Blogs > Cliopatria > Joyce Carol Oates: Review of Steven Mintz's Huck's Raft: A History of American Childhood (Harvard Univewrsity Press)

Mar 10, 2005 6:37 pm

Joyce Carol Oates: Review of Steven Mintz's Huck's Raft: A History of American Childhood (Harvard Univewrsity Press)

Joyce Carol Oates in TLS (3-9-05):

Curious that, though we have all been children, we scarcely know what childhood “is”. A biological condition? A span of years? A social construct? An ever-evolving compendium of myths that represent society’s projections of its ideals and anxieties onto its youngest, most vulnerable members? As our personal recollections of childhood are likely to be highly unreliable, taken as much from family albums and photographs, family tales and obfuscations as from direct memory, so our collective history of childhood is likely to be sentimental and simplified, a kind of cartoon nostalgia for an idealized past that never was. As Steven Mintz argues in this often fascinating and massively documented exploration of four centuries of American childhood, “there has never been a time when the overwhelming majority of American children were well cared for and their experience idyllic. Nor has childhood ever been an age of innocence, for most children”.

Huck’s Raft is an inspired title for a book that deconstructs images, prejudices, “wisdom”. On the jacket is what appears to be an illustration of Huckleberry Finn alone and blissfully carefree on his raft on the fabled Mississippi, some time in the mid-nineteenth century; in fact, the photograph is of Charles Lindbergh as a boy rafting on the Mississippi c1912. It is Professor Mintz’s argument that American fantasies about childhood are most succinctly (and erroneously) bound up with such idyllic images: the romance of a neverland in which children and young adolescents enjoyed unlimited freedom and were not exploited and abused by their elders. It may have been that Mark Twain shared something of Jean-Jacques Rousseau’s idealization of childhood, as he valued nature over the hypocrisy of society, yet the painful evidence of Huckleberry Finn is that its boy-hero is “an abused child, whose father, the town drunk, beat him for going to school and learning to read”. In Hannibal, Missouri, in Huck’s time, before the Civil War destroyed Southern slavery, life for many Americans was likely to be nasty, brutish and short: even among the middle class, approximately one child in four died in infancy, and one individual in two before his or her twenty-first birthday. The notion of a lengthy childhood, “devoted to education and free from adult responsibilities, is a very recent invention, and one that became a reality for a majority of children only after World War II”.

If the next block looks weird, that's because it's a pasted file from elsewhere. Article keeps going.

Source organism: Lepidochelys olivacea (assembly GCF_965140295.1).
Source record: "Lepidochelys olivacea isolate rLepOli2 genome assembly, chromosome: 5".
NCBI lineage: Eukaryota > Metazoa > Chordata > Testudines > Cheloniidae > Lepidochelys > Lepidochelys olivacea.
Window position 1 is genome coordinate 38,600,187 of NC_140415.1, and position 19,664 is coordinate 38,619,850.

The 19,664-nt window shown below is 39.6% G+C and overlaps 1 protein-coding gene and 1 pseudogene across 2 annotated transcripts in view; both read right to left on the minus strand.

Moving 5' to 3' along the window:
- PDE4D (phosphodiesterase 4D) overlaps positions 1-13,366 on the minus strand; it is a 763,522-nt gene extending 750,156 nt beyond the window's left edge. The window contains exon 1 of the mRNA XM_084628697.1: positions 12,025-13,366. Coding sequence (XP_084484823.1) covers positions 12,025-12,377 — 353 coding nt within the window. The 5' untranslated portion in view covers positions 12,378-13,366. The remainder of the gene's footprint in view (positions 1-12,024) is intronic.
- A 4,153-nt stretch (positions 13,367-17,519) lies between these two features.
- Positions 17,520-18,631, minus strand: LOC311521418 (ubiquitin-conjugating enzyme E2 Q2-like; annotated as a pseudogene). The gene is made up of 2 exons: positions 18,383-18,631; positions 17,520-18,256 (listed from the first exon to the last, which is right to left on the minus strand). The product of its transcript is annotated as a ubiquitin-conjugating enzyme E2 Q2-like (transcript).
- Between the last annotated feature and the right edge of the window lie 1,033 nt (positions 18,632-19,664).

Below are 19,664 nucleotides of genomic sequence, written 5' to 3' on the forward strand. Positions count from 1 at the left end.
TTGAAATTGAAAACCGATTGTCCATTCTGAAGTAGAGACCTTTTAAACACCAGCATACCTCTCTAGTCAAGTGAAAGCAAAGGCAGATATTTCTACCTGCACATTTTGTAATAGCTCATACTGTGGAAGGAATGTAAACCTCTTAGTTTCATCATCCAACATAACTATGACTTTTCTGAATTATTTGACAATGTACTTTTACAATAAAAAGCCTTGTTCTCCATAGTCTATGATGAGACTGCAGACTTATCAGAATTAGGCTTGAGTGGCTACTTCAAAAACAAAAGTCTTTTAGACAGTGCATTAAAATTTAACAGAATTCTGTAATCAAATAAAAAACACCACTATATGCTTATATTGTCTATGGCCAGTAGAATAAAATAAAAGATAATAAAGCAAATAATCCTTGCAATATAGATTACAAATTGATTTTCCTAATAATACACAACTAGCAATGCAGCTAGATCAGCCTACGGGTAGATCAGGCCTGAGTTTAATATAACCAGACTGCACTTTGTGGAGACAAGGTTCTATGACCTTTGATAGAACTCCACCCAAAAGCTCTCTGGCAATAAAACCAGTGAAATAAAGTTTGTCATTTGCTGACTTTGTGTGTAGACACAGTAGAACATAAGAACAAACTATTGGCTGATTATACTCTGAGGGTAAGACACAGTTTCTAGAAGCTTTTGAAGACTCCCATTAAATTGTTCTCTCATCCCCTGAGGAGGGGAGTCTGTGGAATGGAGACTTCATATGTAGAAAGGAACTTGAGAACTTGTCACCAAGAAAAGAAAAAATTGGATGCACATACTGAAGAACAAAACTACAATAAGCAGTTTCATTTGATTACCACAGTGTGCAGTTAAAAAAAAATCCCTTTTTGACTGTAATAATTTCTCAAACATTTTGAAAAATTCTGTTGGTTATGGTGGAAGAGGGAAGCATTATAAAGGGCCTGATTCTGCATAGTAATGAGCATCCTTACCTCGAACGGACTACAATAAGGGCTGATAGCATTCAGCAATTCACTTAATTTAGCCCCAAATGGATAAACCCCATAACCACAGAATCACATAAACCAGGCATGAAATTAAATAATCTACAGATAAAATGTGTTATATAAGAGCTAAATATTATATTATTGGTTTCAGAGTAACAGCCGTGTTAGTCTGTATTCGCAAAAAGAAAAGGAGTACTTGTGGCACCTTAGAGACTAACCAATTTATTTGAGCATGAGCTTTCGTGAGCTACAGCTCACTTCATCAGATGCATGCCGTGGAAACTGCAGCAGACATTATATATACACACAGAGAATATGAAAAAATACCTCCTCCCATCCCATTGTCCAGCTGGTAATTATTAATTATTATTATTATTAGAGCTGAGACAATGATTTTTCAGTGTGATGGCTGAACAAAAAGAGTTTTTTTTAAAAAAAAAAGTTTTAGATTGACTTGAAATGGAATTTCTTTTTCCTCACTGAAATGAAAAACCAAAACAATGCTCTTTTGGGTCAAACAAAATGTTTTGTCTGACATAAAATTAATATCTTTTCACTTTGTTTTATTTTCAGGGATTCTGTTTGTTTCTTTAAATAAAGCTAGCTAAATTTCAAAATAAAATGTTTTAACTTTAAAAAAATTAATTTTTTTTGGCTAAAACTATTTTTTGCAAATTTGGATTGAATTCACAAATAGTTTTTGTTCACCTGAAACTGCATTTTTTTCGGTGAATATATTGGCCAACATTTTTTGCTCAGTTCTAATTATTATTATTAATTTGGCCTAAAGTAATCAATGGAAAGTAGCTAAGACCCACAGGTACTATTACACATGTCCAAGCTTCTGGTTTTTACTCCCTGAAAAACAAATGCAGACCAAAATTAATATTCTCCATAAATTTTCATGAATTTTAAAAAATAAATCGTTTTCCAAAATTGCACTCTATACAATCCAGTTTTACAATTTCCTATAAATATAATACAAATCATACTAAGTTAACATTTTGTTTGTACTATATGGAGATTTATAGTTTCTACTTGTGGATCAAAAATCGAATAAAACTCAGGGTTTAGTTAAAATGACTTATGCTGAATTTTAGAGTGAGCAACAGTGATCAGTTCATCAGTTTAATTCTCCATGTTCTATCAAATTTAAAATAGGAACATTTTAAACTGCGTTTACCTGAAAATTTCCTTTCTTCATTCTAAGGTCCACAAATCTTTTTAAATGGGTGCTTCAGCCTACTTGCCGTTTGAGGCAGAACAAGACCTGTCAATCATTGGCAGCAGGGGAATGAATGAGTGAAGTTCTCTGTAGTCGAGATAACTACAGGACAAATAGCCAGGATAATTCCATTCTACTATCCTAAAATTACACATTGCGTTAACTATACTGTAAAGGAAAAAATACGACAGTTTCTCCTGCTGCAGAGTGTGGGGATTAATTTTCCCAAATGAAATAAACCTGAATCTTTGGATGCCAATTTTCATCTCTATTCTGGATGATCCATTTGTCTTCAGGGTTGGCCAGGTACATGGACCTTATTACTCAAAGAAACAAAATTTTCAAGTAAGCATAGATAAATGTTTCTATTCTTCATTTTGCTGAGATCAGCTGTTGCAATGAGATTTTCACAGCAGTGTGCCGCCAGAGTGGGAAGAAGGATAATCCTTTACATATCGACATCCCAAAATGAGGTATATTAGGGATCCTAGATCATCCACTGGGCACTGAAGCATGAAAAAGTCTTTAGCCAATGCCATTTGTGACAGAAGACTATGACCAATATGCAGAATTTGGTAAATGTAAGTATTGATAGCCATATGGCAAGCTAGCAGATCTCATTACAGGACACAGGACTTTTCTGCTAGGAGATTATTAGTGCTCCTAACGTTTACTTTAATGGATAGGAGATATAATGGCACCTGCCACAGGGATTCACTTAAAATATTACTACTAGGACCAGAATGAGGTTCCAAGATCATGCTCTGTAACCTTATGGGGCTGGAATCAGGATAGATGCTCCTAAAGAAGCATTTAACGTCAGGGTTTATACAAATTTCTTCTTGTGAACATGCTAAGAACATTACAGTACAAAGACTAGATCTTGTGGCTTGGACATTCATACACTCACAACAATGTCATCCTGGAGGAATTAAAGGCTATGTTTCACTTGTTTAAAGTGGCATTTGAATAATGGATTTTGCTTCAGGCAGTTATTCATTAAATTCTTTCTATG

The chimera of “family values” was an adroitly manipulated issue in the 2004 Presidential election, and nostalgia for a lost Eden remains an obsessive American theme. Each generation is convinced that life was better, and certainly more “moral”, in the past, no matter what the actual conditions of the past. Contemporary diatribes such as the best-selling Dumbing Down Our Kids: Why American children feel good about themselves but can’t read, write or add sound alarms previously sounded in such 1950s best-sellers as Why Johnny Can’t Read, whose author Rudolf Flesch, an “authority on literacy”, argued that the failure on the part of public school teachers to teach phonics was “gradually destroying democracy” in the United States. Adult anxiety about youthful literacy is the social conservative’s favoured mode of anxiety about other, more alarming predilections of youth, as “A Letter to the Rising Generation” by Cornelia Comer, which originally appeared in the Atlantic Monthly, makes clear:

“The younger generation, she grumbled, couldn’t spell, and its English was “slipshod.” Today’s youth were selfish, discourteous, lazy, and self-indulgent. Lacking respect for their elders or for common decency, the young were hedonistic, “shallow, amusement-seeking creatures” whose tastes had been “formed by the colored supplements of the Sunday paper” and “the moving-picture shows.” The boys were feeble, flippant, and “soft” intellectually, spiritually, and physically. Even worse were the girls, who were brash, loud, and promiscuous with young men.”

All this, in 1911!

Except for its length and the density of its documentation – drawn abundantly from letters, journals, speeches, reports, publications – Huck’s Raft reads like a textbook, moving forward through the decades (from 1704 to 2004) like a very large, sometimes unwieldly but unfailingly earnest marching band. Mintz’s point is perhaps not original, but it is altogether plausible:

“Childhood and adolescence as biological phases of human development have always existed. But the ways in which childhood and adolescence are conceptualized and experienced are social and cultural constructions that have changed dramatically over time.”...
comments powered by Disqus
History News Network